Marianne in the desert

Marianne in the desert

December 15, 2012

Dear friend,

I expect that you, like me, are reeling from the tragic shooting at Sandy Hook Elementary School yesterday.  Whether it hit you in the gut as you heard the awful news, or took a day to settle in, the enormity of the tragedy is unavoidable.

In the midst of the grief, powerlessness, anger and despair, I did what I often do.

I went paddling.

I went paddling to find silence, perhaps solace, to remember that in the midst of horror and tragedy that we are powerless to fix, the world is also a good place.

 

It did not lessen the grief, the anger, the despair.  It did — whether because it brought me back to myself; because it let me feel my own strength in my arms, my core, my legs; because it offered perspective  — it did lessen my feeling of powerlessness.

Paddling today brought me back to myself.  I’ve watched it do the same for our kids.  One young man last summer showed up to a paddling program angry with the world and refusing to participate.  He eventually agreed to paddle in a double kayak with one of the program’s mentors, and got into the boat with a scowl.  As we were paddling back an hour and a half later he told me that he had lost something.  I didn’t hear what he had lost.  “I’m sorry.  I didn’t hear.  What did you lose?”  -Did he lose a water bottle?  -A flip flop?  -Just don’t let it be a pair of glasses!

“I lost my anger.”

As it did for me today, paddling brought this young man back to himself.

I am powerless to fix the horror and the tragedy at Sandy Hook Elementary School yesterday, or the violence on the streets of Chicago every night, or the abuse or oppression that so many of our young people face every day.

What I CAN do is to work with our Chicago young people.  I can help them lose their anger.  It is my small contribution to making the world safer for our kids. It feels insignificant in the face of 20 kids dead. Nonetheless it is what I can do.

 

 

 

 

I invite you

– encourage you

– to join me in making one small contribution to making the world safer for our kids.

 

 

 

 

For each of us it will be a different thing.
  • Some of us will hold our kids a little bit tighter and a little bit longer.
  • Some of us will advocate for stronger gun laws, better access to mental health services or increased funding for human services.
  • Some of us will pray, whether alone or with others.
  • Some of us will spread messages of hope on our Facebook pages or Twitter feeds.
  • Some of us will work to get the economy of this nation back on track.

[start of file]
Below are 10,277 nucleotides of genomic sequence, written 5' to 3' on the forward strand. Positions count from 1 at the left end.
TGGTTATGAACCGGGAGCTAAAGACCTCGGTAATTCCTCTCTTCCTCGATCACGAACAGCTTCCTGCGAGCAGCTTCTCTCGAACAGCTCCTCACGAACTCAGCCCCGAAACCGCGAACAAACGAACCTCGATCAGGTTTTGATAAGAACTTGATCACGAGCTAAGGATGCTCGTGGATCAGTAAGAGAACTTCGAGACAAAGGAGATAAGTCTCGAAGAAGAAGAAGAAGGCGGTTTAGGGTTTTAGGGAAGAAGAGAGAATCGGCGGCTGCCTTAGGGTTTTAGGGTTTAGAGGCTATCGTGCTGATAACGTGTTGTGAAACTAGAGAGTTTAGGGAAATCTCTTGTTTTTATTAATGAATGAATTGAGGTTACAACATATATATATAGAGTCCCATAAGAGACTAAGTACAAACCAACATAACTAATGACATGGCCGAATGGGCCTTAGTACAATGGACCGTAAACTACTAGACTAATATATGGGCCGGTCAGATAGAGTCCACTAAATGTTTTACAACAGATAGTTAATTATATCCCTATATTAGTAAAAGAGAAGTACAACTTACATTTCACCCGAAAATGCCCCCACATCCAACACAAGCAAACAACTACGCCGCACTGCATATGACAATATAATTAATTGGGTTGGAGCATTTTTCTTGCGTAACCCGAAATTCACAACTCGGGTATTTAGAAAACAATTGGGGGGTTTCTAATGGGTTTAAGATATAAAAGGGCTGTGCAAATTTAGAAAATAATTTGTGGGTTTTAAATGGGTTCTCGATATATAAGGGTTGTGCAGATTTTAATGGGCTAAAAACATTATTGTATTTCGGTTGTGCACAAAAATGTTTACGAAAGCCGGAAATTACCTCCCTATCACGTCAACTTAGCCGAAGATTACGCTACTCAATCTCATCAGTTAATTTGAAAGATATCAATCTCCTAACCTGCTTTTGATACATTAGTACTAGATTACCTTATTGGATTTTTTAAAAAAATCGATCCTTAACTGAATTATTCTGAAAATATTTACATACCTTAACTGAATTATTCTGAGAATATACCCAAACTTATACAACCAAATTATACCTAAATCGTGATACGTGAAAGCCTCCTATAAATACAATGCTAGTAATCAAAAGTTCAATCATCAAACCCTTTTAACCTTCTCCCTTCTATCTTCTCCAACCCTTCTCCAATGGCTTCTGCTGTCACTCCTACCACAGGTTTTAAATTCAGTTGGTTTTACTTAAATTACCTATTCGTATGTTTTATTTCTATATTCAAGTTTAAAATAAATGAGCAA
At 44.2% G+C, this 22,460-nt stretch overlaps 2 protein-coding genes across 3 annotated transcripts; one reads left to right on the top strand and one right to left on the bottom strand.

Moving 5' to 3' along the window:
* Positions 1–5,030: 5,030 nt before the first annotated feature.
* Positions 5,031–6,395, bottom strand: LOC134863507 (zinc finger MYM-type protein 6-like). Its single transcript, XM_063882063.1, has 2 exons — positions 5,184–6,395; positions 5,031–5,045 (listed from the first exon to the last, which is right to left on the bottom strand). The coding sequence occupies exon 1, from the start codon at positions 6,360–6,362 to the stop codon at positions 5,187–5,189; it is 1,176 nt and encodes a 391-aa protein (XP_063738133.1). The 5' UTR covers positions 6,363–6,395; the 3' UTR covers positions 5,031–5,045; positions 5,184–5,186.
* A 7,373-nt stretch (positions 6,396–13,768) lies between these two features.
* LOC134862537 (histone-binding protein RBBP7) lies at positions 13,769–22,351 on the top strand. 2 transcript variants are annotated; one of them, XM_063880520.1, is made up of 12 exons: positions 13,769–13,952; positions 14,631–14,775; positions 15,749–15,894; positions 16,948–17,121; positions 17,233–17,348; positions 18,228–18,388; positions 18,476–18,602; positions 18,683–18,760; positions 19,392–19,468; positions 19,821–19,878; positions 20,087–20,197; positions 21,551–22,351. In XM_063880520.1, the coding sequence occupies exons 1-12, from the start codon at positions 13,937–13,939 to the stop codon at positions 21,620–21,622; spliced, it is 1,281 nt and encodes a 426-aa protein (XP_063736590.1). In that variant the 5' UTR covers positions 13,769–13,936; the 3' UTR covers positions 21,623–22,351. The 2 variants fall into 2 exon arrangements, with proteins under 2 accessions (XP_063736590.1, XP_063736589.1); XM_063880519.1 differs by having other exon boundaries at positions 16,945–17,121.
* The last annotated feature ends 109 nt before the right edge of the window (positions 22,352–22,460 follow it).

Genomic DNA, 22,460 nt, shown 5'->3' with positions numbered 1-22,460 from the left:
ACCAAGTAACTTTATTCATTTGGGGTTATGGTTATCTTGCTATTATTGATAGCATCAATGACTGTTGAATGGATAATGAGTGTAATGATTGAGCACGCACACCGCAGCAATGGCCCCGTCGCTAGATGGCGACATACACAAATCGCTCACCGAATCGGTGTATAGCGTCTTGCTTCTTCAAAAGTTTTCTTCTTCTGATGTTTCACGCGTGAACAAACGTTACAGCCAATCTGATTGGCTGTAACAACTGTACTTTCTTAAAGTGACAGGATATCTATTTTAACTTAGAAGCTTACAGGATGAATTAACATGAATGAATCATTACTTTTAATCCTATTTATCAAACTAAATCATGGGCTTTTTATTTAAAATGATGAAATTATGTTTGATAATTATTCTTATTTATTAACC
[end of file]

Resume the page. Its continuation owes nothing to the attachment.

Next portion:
• Some of us will make sure that we tell our friends, our family, our kids, our spouses that we love them.  We will make more time to be with them.
Please take a moment to do whatever will bring you back to yourself,
– what will ground you,
– what will restore your belief in humanity,

– what will remind you of what your small contribution to a safer world for our kids will be.

 

  • Your contribution will be small.
  • It will feel insignificant in the face of 20 kids dead, with 6 adults who loved them.
  • It will make a difference.

Your contribution, whatever it is, will join mine. They will join the contributions of the other 1,265 people who will receive this note via email or see it posted on our Facebook page or Twitter feed.

1,267 people each doing one small thing will make the world safer for our kids

If one small thing for you includes a donation to Chicago Adventure Therapy, I promise you that it will make a difference.


CAT has so many reasons to be thankful. This year, through a  capital campaign, CAT was able to purchase a fleet of boats. We received a donation of bicycles from Discover Card. 1 of our youth and 2 of our staff were certified as BCU Level 1 Coaches. CAT participated in the inaugural Gichi Gumee Project. The list goes on.

As we reflect on our achievements and our blessings, we must also remember why CAT exists. Youth in Chicago live in a city in crisis. Rates of violence are through the roof. Schools are struggling to offer students what they need to learn. The recent economic decline is still stripping under-served communities of resources. The list goes on.

CAT exists to offer Chicago youth ways to weather these storms with life skills, leadership skills, camaraderie, healthy relationships, and access to healing spaces.  Below, 6 present and former staff have shared their personal reflections on CAT and why they are thankful for its service to the Chicago community. Use the comments section to share your thoughts on thankfulness and why you support the work CAT does.